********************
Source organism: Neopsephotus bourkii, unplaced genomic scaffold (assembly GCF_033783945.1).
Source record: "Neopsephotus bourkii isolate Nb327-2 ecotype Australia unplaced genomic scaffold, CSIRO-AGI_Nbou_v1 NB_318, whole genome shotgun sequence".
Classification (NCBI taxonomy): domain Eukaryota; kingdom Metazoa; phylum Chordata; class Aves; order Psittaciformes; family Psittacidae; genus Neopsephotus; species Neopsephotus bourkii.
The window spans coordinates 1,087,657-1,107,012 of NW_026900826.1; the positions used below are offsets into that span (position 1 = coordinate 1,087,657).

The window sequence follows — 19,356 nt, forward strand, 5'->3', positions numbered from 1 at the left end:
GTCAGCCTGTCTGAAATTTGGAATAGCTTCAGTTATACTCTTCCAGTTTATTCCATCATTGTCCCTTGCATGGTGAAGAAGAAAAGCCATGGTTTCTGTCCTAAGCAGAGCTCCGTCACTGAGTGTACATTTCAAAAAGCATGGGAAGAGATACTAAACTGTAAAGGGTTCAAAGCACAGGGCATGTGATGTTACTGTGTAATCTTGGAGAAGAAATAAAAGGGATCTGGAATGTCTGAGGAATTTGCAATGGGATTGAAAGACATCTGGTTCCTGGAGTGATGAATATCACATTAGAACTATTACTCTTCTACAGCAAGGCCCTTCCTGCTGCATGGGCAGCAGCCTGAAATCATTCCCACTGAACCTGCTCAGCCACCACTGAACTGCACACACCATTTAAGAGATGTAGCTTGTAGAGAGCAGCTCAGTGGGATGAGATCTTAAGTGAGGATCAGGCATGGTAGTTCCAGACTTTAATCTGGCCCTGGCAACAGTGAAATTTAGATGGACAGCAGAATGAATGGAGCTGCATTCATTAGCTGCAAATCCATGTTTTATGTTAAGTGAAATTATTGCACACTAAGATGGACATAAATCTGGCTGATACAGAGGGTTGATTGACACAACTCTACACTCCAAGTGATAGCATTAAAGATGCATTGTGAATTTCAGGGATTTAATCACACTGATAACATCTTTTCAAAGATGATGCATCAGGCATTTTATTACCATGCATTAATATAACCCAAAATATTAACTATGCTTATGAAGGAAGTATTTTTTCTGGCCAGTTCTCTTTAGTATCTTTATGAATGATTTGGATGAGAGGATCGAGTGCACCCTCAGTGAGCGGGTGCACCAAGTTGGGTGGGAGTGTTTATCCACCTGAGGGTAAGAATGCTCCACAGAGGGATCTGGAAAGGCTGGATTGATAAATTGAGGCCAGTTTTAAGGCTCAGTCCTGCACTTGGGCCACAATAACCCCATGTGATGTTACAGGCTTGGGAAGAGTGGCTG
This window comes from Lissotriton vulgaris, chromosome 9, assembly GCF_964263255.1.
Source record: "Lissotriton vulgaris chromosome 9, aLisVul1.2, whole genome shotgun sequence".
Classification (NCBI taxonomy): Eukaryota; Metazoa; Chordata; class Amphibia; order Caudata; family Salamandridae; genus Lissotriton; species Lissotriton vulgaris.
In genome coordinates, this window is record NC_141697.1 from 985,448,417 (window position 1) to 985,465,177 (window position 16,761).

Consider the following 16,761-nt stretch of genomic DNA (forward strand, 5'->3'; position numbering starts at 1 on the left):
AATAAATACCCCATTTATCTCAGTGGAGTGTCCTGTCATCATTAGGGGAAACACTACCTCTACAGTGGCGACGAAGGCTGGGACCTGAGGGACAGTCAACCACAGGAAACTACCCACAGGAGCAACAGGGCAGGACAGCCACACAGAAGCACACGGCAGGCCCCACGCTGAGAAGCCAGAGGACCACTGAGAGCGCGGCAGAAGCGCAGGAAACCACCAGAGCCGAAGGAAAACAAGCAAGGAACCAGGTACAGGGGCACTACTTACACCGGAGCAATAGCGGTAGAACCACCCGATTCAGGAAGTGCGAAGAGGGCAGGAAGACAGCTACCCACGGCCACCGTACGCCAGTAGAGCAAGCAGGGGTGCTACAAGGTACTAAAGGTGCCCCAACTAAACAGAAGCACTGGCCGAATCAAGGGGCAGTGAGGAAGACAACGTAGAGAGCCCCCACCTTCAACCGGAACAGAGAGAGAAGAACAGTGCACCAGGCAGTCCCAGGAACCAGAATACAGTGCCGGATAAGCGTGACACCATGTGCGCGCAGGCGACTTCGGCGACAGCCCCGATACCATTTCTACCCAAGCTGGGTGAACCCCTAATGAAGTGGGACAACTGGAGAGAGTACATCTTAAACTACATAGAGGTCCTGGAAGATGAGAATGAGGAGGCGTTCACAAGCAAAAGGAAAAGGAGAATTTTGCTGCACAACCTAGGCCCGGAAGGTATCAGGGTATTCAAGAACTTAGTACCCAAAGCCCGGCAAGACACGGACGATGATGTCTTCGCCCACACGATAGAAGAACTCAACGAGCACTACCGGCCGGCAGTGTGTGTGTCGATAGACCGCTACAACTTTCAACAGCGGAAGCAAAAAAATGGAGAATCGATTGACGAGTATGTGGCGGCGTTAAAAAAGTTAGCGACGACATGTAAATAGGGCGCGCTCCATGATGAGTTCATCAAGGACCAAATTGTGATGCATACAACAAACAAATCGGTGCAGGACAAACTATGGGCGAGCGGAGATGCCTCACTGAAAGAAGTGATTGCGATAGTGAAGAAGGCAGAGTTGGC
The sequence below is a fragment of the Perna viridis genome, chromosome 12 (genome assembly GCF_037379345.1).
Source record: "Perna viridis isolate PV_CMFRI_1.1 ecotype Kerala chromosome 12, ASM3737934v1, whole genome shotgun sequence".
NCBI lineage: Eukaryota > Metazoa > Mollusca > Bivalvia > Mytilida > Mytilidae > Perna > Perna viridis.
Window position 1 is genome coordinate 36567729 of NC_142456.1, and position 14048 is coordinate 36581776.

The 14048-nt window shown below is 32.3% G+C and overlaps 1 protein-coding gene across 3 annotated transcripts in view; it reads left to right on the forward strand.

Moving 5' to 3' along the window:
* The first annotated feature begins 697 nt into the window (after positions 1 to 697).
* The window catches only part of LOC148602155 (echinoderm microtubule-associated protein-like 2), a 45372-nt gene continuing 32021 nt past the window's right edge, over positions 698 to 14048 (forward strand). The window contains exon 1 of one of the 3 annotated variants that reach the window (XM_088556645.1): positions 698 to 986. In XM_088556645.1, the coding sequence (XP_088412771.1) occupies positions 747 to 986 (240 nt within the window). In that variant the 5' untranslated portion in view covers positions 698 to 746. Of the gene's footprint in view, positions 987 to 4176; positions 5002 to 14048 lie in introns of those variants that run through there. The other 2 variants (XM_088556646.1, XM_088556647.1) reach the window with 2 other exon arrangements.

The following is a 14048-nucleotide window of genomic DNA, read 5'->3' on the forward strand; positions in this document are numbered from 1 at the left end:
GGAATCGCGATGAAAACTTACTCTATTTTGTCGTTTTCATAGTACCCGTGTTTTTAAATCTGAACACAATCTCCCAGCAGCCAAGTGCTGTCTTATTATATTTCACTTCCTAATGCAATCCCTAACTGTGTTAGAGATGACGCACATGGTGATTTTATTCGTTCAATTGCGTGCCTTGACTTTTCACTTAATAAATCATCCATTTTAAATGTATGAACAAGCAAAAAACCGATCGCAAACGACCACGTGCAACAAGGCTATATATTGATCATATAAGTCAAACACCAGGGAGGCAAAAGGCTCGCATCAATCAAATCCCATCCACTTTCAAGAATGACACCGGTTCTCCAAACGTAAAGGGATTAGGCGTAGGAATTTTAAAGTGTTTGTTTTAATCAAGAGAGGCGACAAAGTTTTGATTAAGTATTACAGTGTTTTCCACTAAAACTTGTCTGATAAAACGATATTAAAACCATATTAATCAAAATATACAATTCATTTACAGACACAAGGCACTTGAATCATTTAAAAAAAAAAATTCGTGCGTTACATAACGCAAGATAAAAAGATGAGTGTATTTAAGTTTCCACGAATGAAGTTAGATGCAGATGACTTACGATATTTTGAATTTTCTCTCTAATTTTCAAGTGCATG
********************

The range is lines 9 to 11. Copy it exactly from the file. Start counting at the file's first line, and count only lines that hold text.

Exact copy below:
Classification (NCBI taxonomy): Eukaryota; Metazoa; Chordata; class Amphibia; order Caudata; family Salamandridae; genus Lissotriton; species Lissotriton vulgaris.
In genome coordinates, this window is record NC_141697.1 from 985,448,417 (window position 1) to 985,465,177 (window position 16,761).

Consider the following 16,761-nt stretch of genomic DNA (forward strand, 5'->3'; position numbering starts at 1 on the left):